Wednesday, January 7, 2015

Age Sets

When we were very young, we thought that grown ups knew everything. And they said "This is the best time of your life!" to us. We thought they had to be joking. There was early morning risings, and a search for notebooks, shoes, heaven knows what else, and fear of missing the school bus. However, as we grew older, we imagined that the world was easier for being comprehensible. One knew why people did what they did, and why they did it.
In the 21st century, things are so much more fleeting. Part of this is because the visual is much more dramatic. It is not just cinema, or advertising, or television or ipods and iphones. Things come and go quicker than we can imagine, values change rapidly, the bandwagon is different every decade. Fashions dictate, and those who are resistant to these changes in ideas or clothes are thought to be essentially outside the pale. Much of what goes as acceptable is now seen to be the driving force behind routine forms of banal disregard of common courtesies.
In an age of instant communication, we see that the  real world is constructed, it disappears and reappears, and what we know is what we are told. Truth and reality become increasingly difficult to analyse, because many worlds co-exist, and everything is finite. If the cereberal becomes the code by which these multiple realities are emblazoned, images become the aspect of unifying. If the constant image is that of change, then there is nothing to hold on to. That is why the political icon becomes the key signifier. The actual content of the image is not important, the divisive aspect is not significant, nor is the fluidity of meanings as they are released.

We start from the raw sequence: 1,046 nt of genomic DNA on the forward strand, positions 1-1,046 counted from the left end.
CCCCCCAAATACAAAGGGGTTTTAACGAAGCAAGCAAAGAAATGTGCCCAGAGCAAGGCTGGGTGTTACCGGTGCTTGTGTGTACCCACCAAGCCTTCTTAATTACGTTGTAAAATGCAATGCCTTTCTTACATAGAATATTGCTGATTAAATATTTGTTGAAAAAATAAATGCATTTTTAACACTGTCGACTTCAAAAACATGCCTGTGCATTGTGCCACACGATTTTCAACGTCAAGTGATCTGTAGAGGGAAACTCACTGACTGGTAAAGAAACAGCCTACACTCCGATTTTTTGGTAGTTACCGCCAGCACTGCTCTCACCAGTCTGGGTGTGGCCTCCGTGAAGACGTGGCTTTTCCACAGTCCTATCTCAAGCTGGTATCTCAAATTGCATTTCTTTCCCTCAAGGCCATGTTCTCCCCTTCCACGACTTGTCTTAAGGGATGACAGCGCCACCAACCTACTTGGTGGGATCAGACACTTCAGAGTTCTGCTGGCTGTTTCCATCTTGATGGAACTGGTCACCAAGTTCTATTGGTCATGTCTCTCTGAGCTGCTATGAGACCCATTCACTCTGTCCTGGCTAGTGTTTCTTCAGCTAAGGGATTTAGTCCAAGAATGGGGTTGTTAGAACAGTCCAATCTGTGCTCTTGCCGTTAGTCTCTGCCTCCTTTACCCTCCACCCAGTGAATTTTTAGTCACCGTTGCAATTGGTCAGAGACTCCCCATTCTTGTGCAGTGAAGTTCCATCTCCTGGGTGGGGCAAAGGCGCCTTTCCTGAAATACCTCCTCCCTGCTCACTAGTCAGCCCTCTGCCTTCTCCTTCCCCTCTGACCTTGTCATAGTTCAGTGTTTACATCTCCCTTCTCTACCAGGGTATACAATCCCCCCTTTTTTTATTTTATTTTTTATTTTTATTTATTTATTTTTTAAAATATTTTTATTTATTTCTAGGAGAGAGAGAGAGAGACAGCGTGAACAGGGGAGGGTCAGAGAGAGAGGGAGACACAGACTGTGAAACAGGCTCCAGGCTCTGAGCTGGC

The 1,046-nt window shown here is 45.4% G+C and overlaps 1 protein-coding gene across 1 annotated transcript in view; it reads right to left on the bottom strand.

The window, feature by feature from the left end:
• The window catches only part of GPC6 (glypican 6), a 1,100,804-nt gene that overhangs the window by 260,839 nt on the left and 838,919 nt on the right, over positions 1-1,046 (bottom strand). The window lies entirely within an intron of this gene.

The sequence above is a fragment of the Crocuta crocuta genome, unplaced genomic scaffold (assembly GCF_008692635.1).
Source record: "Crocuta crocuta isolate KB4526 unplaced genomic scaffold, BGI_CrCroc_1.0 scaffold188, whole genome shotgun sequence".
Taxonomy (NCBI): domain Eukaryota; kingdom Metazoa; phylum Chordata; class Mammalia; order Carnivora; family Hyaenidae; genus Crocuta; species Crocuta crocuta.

In this world, the young see resistance as a form of enlightenment, just as much as they see their mirror image in the key codes of assimilation. They oscillate between these, without difficulty. For their generation, having a label is the most important thing. This might be religious or secular, it may be based on caste, class, gender, race, or tribe/nation. That label then gives them the sense of self worth. Unfortunately for them, each comes with a prescriptive ideology, and at one level they receive their sense of self worth from belonging, at another level, antagonisms are set up between themselves, among themselves, because the symbols they carry irritate them into bypassing one another or confronting one another. Language can be the greatest of these divisive aspects, since it carries all the emblems of their social standing. Old people look at the young and understand that the evolution of the species depends on the transmission of core values, which include memory as a site of empathising,  as well as of distancing. The generation gap is probably the most constant aspect of changing values, and as each generation steps into the shoes of the previous one, it realises with a certain clarity how life goes on, not by imitation but by reason and generosity.

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